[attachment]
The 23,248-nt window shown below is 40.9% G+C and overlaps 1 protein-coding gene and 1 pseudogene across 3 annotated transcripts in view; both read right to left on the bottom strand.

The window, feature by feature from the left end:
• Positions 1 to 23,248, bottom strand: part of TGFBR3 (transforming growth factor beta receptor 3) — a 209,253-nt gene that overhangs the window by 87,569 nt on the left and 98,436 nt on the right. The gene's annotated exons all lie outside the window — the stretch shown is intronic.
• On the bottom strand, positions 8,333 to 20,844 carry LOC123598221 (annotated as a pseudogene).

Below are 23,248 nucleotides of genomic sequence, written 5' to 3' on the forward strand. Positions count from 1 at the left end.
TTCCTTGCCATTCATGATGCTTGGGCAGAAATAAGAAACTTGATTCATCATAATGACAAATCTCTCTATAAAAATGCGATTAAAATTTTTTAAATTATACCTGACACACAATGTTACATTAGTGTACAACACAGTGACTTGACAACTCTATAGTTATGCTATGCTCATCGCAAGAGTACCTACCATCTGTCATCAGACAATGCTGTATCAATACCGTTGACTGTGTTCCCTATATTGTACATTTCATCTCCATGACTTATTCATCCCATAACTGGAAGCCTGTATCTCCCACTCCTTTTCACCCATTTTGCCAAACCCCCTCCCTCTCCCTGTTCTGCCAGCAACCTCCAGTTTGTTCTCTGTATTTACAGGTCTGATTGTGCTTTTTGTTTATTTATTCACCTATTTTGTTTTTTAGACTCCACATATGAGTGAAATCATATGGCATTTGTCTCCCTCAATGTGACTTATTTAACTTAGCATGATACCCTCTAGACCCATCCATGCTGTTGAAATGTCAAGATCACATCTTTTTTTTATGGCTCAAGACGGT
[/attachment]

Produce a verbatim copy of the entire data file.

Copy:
The 23,248-nt window shown below is 40.9% G+C and overlaps 1 protein-coding gene and 1 pseudogene across 3 annotated transcripts in view; both read right to left on the bottom strand.

The window, feature by feature from the left end:
• Positions 1 to 23,248, bottom strand: part of TGFBR3 (transforming growth factor beta receptor 3) — a 209,253-nt gene that overhangs the window by 87,569 nt on the left and 98,436 nt on the right. The gene's annotated exons all lie outside the window — the stretch shown is intronic.
• On the bottom strand, positions 8,333 to 20,844 carry LOC123598221 (annotated as a pseudogene).

Below are 23,248 nucleotides of genomic sequence, written 5' to 3' on the forward strand. Positions count from 1 at the left end.
TTCCTTGCCATTCATGATGCTTGGGCAGAAATAAGAAACTTGATTCATCATAATGACAAATCTCTCTATAAAAATGCGATTAAAATTTTTTAAATTATACCTGACACACAATGTTACATTAGTGTACAACACAGTGACTTGACAACTCTATAGTTATGCTATGCTCATCGCAAGAGTACCTACCATCTGTCATCAGACAATGCTGTATCAATACCGTTGACTGTGTTCCCTATATTGTACATTTCATCTCCATGACTTATTCATCCCATAACTGGAAGCCTGTATCTCCCACTCCTTTTCACCCATTTTGCCAAACCCCCTCCCTCTCCCTGTTCTGCCAGCAACCTCCAGTTTGTTCTCTGTATTTACAGGTCTGATTGTGCTTTTTGTTTATTTATTCACCTATTTTGTTTTTTAGACTCCACATATGAGTGAAATCATATGGCATTTGTCTCCCTCAATGTGACTTATTTAACTTAGCATGATACCCTCTAGACCCATCCATGCTGTTGAAATGTCAAGATCACATCTTTTTTTTATGGCTCAAGACGGT